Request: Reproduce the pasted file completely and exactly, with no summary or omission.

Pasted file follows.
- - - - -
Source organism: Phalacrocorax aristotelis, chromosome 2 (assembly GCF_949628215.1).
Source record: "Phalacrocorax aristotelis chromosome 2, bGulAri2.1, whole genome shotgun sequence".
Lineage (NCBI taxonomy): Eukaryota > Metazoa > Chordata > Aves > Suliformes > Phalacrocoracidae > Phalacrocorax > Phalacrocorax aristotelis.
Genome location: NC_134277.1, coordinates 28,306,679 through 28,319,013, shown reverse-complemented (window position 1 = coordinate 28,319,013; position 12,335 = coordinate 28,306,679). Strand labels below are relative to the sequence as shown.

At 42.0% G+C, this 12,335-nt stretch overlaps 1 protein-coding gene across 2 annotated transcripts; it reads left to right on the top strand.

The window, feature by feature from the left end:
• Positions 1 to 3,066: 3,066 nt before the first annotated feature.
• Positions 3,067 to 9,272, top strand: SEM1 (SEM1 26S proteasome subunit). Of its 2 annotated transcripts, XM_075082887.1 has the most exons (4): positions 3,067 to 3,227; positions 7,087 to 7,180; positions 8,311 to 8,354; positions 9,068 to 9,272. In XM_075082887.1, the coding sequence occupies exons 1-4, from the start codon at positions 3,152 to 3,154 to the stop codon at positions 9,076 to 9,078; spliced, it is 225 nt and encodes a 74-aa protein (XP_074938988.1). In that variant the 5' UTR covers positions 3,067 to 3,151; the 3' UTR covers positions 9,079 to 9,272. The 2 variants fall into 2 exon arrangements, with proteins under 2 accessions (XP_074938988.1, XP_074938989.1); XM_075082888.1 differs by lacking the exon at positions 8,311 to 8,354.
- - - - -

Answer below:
Source organism: Phalacrocorax aristotelis, chromosome 2 (assembly GCF_949628215.1).
Source record: "Phalacrocorax aristotelis chromosome 2, bGulAri2.1, whole genome shotgun sequence".
Lineage (NCBI taxonomy): Eukaryota > Metazoa > Chordata > Aves > Suliformes > Phalacrocoracidae > Phalacrocorax > Phalacrocorax aristotelis.
Genome location: NC_134277.1, coordinates 28,306,679 through 28,319,013, shown reverse-complemented (window position 1 = coordinate 28,319,013; position 12,335 = coordinate 28,306,679). Strand labels below are relative to the sequence as shown.

At 42.0% G+C, this 12,335-nt stretch overlaps 1 protein-coding gene across 2 annotated transcripts; it reads left to right on the top strand.

The window, feature by feature from the left end:
• Positions 1 to 3,066: 3,066 nt before the first annotated feature.
• Positions 3,067 to 9,272, top strand: SEM1 (SEM1 26S proteasome subunit). Of its 2 annotated transcripts, XM_075082887.1 has the most exons (4): positions 3,067 to 3,227; positions 7,087 to 7,180; positions 8,311 to 8,354; positions 9,068 to 9,272. In XM_075082887.1, the coding sequence occupies exons 1-4, from the start codon at positions 3,152 to 3,154 to the stop codon at positions 9,076 to 9,078; spliced, it is 225 nt and encodes a 74-aa protein (XP_074938988.1). In that variant the 5' UTR covers positions 3,067 to 3,151; the 3' UTR covers positions 9,079 to 9,272. The 2 variants fall into 2 exon arrangements, with proteins under 2 accessions (XP_074938988.1, XP_074938989.1); XM_075082888.1 differs by lacking the exon at positions 8,311 to 8,354.